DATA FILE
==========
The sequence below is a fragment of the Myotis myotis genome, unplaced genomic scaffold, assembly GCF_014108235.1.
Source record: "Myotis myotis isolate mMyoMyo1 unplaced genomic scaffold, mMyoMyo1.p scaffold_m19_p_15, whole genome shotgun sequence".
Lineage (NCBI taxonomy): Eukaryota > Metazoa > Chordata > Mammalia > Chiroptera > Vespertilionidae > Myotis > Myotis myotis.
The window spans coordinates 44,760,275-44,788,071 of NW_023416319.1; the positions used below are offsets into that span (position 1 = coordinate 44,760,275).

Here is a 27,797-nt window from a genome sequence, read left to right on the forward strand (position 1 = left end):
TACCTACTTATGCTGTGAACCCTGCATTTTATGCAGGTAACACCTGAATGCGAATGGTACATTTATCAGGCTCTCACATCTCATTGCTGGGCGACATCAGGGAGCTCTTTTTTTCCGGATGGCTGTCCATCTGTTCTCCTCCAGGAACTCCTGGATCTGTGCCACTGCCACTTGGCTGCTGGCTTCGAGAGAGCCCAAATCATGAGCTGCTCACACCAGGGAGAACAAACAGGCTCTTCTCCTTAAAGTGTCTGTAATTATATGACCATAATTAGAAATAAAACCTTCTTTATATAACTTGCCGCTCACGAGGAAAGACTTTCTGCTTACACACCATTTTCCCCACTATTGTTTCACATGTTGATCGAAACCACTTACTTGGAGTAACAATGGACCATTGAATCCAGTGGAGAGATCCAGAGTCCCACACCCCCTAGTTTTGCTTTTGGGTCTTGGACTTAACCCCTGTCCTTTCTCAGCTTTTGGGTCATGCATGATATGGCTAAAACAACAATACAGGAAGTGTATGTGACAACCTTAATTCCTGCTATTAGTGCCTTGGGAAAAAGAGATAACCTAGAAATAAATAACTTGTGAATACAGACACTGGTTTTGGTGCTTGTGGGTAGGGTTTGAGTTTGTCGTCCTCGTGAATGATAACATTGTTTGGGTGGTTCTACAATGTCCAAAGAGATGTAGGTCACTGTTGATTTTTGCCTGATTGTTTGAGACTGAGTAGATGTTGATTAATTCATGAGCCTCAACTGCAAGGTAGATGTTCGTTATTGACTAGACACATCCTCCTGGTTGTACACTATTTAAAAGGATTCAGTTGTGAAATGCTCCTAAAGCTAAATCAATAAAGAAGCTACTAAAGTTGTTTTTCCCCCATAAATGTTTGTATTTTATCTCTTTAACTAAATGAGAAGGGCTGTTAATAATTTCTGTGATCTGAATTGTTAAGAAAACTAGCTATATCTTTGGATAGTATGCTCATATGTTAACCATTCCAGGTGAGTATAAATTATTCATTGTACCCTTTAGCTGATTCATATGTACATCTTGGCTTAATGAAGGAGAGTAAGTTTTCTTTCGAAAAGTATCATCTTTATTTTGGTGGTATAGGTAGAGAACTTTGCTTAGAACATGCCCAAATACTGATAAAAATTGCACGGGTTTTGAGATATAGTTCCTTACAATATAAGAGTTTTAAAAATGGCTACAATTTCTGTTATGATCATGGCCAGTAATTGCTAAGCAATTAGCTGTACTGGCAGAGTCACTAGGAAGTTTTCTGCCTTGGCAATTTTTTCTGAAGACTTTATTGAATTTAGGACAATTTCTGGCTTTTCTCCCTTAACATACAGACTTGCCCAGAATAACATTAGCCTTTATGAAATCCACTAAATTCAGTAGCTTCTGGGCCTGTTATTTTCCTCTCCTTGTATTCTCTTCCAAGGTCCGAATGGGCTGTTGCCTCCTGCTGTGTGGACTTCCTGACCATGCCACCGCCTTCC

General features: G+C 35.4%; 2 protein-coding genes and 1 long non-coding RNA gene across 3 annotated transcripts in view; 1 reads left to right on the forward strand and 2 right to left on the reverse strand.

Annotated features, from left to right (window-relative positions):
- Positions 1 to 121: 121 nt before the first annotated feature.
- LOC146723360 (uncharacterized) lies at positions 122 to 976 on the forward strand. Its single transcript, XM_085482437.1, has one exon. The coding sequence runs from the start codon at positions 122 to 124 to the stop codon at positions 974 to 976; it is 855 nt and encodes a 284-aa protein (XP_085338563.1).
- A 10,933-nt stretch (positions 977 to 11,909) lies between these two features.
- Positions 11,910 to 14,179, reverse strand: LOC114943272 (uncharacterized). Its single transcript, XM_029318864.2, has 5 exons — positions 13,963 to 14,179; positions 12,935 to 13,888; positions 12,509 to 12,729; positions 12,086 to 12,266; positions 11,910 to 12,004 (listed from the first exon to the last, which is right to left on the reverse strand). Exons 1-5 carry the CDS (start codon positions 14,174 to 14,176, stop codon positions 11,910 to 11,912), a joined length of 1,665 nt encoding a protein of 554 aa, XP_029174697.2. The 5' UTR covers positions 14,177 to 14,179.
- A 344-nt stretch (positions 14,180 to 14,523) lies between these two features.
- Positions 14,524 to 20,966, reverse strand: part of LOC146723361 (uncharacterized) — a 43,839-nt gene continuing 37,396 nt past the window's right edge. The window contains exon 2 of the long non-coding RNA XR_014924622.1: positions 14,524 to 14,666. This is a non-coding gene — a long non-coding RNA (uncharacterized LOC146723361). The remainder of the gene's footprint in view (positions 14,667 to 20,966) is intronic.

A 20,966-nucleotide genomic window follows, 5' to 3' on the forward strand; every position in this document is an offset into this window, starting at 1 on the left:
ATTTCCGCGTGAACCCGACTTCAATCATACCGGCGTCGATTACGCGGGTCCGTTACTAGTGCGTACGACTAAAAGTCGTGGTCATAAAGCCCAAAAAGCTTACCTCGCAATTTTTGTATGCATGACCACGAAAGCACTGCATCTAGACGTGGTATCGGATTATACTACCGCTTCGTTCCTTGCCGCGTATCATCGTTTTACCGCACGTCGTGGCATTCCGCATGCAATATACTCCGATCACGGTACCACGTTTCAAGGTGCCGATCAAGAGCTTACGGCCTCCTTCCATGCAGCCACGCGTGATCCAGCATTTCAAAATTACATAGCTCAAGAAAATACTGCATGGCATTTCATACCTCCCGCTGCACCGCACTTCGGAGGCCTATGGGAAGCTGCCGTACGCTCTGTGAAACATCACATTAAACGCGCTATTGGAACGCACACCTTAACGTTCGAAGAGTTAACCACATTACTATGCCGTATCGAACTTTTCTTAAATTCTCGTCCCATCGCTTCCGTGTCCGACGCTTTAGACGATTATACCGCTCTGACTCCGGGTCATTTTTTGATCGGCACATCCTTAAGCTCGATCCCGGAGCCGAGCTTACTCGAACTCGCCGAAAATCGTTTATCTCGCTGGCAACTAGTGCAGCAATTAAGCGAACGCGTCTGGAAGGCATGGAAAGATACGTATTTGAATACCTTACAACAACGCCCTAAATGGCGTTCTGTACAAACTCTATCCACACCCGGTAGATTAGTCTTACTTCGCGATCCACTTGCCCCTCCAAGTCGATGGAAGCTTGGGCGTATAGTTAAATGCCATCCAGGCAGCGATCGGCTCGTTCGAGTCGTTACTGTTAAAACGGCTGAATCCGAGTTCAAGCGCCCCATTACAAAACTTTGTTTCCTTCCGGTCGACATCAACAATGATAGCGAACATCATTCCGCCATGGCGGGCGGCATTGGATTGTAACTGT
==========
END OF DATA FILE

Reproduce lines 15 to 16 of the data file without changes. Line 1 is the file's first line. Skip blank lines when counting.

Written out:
A 20,966-nucleotide genomic window follows, 5' to 3' on the forward strand; every position in this document is an offset into this window, starting at 1 on the left:
ATTTCCGCGTGAACCCGACTTCAATCATACCGGCGTCGATTACGCGGGTCCGTTACTAGTGCGTACGACTAAAAGTCGTGGTCATAAAGCCCAAAAAGCTTACCTCGCAATTTTTGTATGCATGACCACGAAAGCACTGCATCTAGACGTGGTATCGGATTATACTACCGCTTCGTTCCTTGCCGCGTATCATCGTTTTACCGCACGTCGTGGCATTCCGCATGCAATATACTCCGATCACGGTACCACGTTTCAAGGTGCCGATCAAGAGCTTACGGCCTCCTTCCATGCAGCCACGCGTGATCCAGCATTTCAAAATTACATAGCTCAAGAAAATACTGCATGGCATTTCATACCTCCCGCTGCACCGCACTTCGGAGGCCTATGGGAAGCTGCCGTACGCTCTGTGAAACATCACATTAAACGCGCTATTGGAACGCACACCTTAACGTTCGAAGAGTTAACCACATTACTATGCCGTATCGAACTTTTCTTAAATTCTCGTCCCATCGCTTCCGTGTCCGACGCTTTAGACGATTATACCGCTCTGACTCCGGGTCATTTTTTGATCGGCACATCCTTAAGCTCGATCCCGGAGCCGAGCTTACTCGAACTCGCCGAAAATCGTTTATCTCGCTGGCAACTAGTGCAGCAATTAAGCGAACGCGTCTGGAAGGCATGGAAAGATACGTATTTGAATACCTTACAACAACGCCCTAAATGGCGTTCTGTACAAACTCTATCCACACCCGGTAGATTAGTCTTACTTCGCGATCCACTTGCCCCTCCAAGTCGATGGAAGCTTGGGCGTATAGTTAAATGCCATCCAGGCAGCGATCGGCTCGTTCGAGTCGTTACTGTTAAAACGGCTGAATCCGAGTTCAAGCGCCCCATTACAAAACTTTGTTTCCTTCCGGTCGACATCAACAATGATAGCGAACATCATTCCGCCATGGCGGGCGGCATTGGATTGTAACTGT